Iconic Air Entrepreneurs See Big Opportunities on the Horizon
By ERIC AYRES
Growing a new company may seem like a big enough challenge without even considering impacts of a global pandemic and a changing administration in Washington, D.C., but Iconic Air is poised to emerge out of turbulent times and soar to new heights.
Ohio Valley natives Kyle Gillis of Wheeling and James Carnes of Weirton founded Iconic Air during their senior year at West Virginia University’s Statler College of Engineering. The startup company specializes in pioneering technology that helps companies such as those in the oil and gas industry monitor and analyze emissions data.
Within two years, Iconic Air began making waves in the industry for its cutting-edge approach to real-time emissions data analysis, and was awarded a $700,000 grant through a 15-month research contract with the U.S. Air Force to adapt Iconic Air’s technology to military needs. Still in their 20s, Gillis, the CEO of the company, and Carnes, chief technology officer, were recently named to Forbes magazine’s famous “30 Under 30” list of young, successful entrepreneurs — with their work recognized in the Energy category.
Like many other businesses, however, their firm faced challenges brought on by the COVID-19 pandemic.
“Unfortunately it led to a downturn in the oil and gas industry, but what has happened with COVID as a whole across all industries has accelerated what we see as the future,” Gillis said.
Because of the pandemic, there has been an increase in online retail sales and online ordering, and society has punched the gas pedal with the wheel already steered toward a more virtual world. Gillis said this is a transition everyone could see coming over the past decade, but it had been moving at a much more deliberate pace, until now.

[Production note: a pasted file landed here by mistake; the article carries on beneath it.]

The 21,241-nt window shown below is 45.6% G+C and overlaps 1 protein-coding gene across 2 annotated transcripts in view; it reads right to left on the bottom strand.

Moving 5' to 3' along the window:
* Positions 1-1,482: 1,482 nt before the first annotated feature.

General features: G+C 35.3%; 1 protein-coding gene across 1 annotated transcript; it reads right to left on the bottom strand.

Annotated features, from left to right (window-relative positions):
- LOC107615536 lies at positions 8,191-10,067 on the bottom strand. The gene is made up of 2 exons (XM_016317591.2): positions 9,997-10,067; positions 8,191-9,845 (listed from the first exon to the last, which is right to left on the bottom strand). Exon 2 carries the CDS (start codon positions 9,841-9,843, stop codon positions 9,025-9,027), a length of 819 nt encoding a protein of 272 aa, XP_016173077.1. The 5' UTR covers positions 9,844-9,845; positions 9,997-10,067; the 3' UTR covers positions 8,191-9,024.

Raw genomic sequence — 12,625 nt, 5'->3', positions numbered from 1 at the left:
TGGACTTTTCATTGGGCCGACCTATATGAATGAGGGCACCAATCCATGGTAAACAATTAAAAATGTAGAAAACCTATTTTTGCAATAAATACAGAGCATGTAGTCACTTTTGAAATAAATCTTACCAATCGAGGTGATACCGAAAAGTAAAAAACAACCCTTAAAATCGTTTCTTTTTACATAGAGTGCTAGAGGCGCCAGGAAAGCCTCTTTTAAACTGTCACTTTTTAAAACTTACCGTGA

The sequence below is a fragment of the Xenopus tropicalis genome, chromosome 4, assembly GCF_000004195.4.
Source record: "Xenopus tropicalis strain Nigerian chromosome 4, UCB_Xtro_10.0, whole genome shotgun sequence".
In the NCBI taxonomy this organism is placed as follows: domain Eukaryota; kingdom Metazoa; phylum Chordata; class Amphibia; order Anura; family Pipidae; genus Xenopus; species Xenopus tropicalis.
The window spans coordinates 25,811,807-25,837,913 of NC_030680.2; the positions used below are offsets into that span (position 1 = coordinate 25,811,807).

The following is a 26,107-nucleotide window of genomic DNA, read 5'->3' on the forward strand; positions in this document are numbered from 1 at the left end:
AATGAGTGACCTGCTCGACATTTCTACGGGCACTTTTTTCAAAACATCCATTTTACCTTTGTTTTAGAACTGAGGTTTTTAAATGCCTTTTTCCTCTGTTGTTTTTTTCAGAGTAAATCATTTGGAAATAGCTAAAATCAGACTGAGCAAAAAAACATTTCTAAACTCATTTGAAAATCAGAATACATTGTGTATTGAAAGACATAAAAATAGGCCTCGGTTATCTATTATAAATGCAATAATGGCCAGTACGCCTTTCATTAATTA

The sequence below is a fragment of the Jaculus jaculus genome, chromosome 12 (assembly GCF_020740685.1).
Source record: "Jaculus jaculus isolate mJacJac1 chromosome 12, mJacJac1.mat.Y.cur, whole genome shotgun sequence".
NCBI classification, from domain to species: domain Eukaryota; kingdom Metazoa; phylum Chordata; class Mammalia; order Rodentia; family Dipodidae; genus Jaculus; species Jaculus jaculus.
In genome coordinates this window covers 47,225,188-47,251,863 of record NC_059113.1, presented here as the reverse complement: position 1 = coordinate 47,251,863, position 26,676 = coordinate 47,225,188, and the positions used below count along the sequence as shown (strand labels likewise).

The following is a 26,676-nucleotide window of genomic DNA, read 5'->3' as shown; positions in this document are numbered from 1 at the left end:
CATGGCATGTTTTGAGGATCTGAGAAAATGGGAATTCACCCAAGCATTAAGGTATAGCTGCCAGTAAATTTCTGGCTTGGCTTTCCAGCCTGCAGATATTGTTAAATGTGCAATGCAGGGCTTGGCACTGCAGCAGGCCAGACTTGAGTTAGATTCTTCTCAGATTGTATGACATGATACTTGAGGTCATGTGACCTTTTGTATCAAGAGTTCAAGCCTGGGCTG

“It’s something we were just talking about 10 years ago about being around the corner sometime, but it was kind of moving slow,” he said. “COVID has accelerated all of that, and it’s the same in the oil and gas industry.”
Gillis said he believes companies in the industry are having to look harder at ways to increase sustainability and improve ESG — or Environmental, Social and Governance factors on how far advanced they are with sustainability.
“Platforms like Iconic Air — where we help organizations specifically in the oil and gas industry — help them improve sustainability by logging, tracking and reporting their emissions data,” Gillis said. “It’s no longer once a year, but day to day, week to week, month to month, making it continuous and transparent.”
By doing that, what Iconic Air provides used to be just a “nice-to-have” system for companies in the era before COVID hit. Now it is an “absolute need-to-have” system, Gillis said.
“A lot of our customers are saying that 2021 is the year of getting our air quality reporting right, and I think that in order to do that, in order to make changes — in order to break down or reduce your emissions as a whole, you first have to be able to log and track that information,” he said. “I think the industry is catching up on that right now — they want to be fully accurate right now.”
Some of the biggest companies in the world are formed out of economic downturn and recessions, Gillis noted.